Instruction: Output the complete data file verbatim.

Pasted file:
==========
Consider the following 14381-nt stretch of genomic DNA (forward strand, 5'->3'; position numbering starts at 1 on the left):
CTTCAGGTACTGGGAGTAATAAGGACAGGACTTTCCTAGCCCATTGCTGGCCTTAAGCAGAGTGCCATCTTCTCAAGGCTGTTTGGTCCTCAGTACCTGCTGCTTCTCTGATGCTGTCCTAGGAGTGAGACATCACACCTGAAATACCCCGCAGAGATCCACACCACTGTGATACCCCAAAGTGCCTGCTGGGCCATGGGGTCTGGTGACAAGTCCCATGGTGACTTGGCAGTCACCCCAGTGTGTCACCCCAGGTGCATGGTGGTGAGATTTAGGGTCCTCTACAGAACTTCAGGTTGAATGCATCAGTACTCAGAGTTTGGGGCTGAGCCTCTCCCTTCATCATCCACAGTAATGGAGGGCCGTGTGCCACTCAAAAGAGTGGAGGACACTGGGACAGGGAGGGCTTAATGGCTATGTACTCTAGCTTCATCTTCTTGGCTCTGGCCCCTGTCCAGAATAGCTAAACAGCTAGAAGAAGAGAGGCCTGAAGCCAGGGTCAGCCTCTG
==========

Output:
Consider the following 14381-nt stretch of genomic DNA (forward strand, 5'->3'; position numbering starts at 1 on the left):
CTTCAGGTACTGGGAGTAATAAGGACAGGACTTTCCTAGCCCATTGCTGGCCTTAAGCAGAGTGCCATCTTCTCAAGGCTGTTTGGTCCTCAGTACCTGCTGCTTCTCTGATGCTGTCCTAGGAGTGAGACATCACACCTGAAATACCCCGCAGAGATCCACACCACTGTGATACCCCAAAGTGCCTGCTGGGCCATGGGGTCTGGTGACAAGTCCCATGGTGACTTGGCAGTCACCCCAGTGTGTCACCCCAGGTGCATGGTGGTGAGATTTAGGGTCCTCTACAGAACTTCAGGTTGAATGCATCAGTACTCAGAGTTTGGGGCTGAGCCTCTCCCTTCATCATCCACAGTAATGGAGGGCCGTGTGCCACTCAAAAGAGTGGAGGACACTGGGACAGGGAGGGCTTAATGGCTATGTACTCTAGCTTCATCTTCTTGGCTCTGGCCCCTGTCCAGAATAGCTAAACAGCTAGAAGAAGAGAGGCCTGAAGCCAGGGTCAGCCTCTG